7 October 2014 | bkoganbing
Memoirs of a horse
One of the most popular books in the English speaking world Black Beauty has been done many times on the big screen and small. One would think however that in doing a TV mini-series the entire story would have been put on screen. And one would also think it would have stayed with its English origins instead of being transferred to America of the 1880s in Maryland as the scene of the story.
Saying that though the story in America still retains its charm for young audiences everywhere. I remember reading it way back in my youth and watching the film I forgot the English origins of the story as this film was that good.
The novel and the film is written from the point of view of the horse as we see him go through his life running into various specimens of humankind who owned and treated him with either abuse or kindness. Remember in the 1880s the horse was not a pet, he was an animal used for work be it racing or as we find later on Black Beauty's life as transportation or a work animal. The ASPCA was getting founded right around this time, but it certainly did not have the clout to stop animal abuse.
Black Beauty was born on a horse farm owned by Martin Milner and Eileen Brennan. The horse becomes the favorite of their son Ike Eisenmann. Circumstances force them to sell Black Beauty and the horse passes through several owners of varying temperaments regarding their animals.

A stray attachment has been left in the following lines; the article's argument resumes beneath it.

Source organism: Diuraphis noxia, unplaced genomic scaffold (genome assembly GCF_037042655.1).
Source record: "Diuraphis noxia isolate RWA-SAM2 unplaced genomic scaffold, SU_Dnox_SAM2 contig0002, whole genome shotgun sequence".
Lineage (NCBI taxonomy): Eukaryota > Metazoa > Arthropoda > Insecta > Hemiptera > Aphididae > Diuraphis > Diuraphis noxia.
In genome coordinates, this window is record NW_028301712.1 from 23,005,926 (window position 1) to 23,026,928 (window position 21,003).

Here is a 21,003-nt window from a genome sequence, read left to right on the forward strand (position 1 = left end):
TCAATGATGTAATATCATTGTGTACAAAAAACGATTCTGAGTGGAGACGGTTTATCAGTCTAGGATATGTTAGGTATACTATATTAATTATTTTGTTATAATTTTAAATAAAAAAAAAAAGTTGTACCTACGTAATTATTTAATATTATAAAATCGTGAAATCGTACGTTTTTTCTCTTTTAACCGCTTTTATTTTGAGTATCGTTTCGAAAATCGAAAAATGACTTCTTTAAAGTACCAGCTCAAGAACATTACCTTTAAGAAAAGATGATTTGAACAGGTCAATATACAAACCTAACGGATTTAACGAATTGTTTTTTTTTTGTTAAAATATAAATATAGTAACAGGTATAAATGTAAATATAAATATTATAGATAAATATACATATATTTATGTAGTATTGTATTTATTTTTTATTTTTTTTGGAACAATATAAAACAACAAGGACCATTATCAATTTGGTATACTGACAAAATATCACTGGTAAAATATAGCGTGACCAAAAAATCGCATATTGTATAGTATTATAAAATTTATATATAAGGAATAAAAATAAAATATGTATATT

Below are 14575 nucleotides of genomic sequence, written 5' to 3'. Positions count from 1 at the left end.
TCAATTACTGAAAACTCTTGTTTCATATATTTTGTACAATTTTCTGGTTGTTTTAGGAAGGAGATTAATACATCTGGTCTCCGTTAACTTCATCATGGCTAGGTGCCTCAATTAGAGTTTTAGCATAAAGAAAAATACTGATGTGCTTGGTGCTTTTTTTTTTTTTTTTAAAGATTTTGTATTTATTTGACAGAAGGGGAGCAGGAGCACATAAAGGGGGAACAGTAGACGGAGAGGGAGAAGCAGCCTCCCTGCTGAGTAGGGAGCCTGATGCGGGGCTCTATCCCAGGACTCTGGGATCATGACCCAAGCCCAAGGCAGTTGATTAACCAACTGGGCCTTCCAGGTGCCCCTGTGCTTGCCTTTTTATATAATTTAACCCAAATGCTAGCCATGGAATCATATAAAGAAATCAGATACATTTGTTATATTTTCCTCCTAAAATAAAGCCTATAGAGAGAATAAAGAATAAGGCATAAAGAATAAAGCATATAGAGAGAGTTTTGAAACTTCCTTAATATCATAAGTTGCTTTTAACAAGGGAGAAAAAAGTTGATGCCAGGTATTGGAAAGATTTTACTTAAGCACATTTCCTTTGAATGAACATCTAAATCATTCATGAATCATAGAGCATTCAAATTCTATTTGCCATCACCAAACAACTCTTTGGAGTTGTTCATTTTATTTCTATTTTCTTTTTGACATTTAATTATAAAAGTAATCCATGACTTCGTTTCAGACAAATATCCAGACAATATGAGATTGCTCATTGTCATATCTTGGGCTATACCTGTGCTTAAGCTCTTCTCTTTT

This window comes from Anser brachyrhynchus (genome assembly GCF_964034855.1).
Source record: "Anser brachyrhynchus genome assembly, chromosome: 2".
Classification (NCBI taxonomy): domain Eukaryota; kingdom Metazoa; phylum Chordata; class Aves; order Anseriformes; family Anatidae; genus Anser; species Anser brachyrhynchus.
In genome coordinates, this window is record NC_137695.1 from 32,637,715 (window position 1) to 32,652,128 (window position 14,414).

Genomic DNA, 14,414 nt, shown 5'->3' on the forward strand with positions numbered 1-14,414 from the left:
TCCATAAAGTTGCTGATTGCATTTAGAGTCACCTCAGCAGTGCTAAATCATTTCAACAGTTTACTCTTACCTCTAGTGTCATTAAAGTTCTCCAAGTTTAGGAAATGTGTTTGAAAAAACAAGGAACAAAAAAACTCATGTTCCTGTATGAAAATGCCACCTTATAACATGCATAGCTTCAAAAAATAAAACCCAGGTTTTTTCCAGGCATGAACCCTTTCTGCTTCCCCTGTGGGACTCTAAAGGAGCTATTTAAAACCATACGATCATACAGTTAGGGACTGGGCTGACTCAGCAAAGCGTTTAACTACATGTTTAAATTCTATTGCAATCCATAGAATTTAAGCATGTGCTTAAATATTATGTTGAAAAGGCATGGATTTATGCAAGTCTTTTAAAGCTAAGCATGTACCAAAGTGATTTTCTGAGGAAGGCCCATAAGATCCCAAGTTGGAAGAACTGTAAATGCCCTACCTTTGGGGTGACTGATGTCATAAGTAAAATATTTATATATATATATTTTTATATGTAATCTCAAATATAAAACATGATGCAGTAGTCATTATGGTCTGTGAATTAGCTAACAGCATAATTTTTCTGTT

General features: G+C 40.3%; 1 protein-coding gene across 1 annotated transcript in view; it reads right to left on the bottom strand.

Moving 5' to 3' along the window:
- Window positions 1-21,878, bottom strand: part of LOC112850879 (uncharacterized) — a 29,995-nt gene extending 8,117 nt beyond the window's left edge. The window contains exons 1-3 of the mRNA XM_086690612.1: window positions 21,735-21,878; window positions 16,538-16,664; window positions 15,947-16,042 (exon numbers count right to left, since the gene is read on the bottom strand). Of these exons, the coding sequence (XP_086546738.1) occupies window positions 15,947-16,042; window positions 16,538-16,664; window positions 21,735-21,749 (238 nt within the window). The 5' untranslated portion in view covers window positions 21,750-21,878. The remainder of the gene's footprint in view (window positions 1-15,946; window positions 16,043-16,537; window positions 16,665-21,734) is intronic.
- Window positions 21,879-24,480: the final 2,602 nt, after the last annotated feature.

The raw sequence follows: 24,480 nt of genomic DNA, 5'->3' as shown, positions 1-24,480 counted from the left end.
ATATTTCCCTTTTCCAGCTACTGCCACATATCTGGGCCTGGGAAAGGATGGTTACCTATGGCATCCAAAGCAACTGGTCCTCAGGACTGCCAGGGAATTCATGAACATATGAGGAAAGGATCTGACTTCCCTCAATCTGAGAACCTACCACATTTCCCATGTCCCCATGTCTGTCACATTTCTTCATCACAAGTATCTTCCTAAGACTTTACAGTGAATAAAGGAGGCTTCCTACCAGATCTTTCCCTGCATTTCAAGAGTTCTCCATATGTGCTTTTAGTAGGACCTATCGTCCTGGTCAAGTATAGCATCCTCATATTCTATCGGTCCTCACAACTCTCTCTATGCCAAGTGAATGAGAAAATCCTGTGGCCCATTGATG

A nice array of familiar names and faces dot the cast of Black Beauty. But I would say that standing out in the cast are Kristoffer Tabori as the grown up Ike Eisenmann who even after he goes to college and becomes a lawyer never gives up his quest to find his childhood chum. Tabori brings a real passion as a lover of that special horse to his performance. I would also include Warren Oates as the Washington, DC hack driver who owns Black Beauty for a spell, Mel Ferrer as his last and very cruel owner who owns a stable of horses that he rents to different cabdrivers until they're worn out, William Devane as a kindly Irish groom, and Diana Muldaur who is a society grand dame who is most precise in how her horses look and act.
Black Beauty is still a children's classic and I would recommend it highly for young audiences and quite a few adults will enjoy this as well.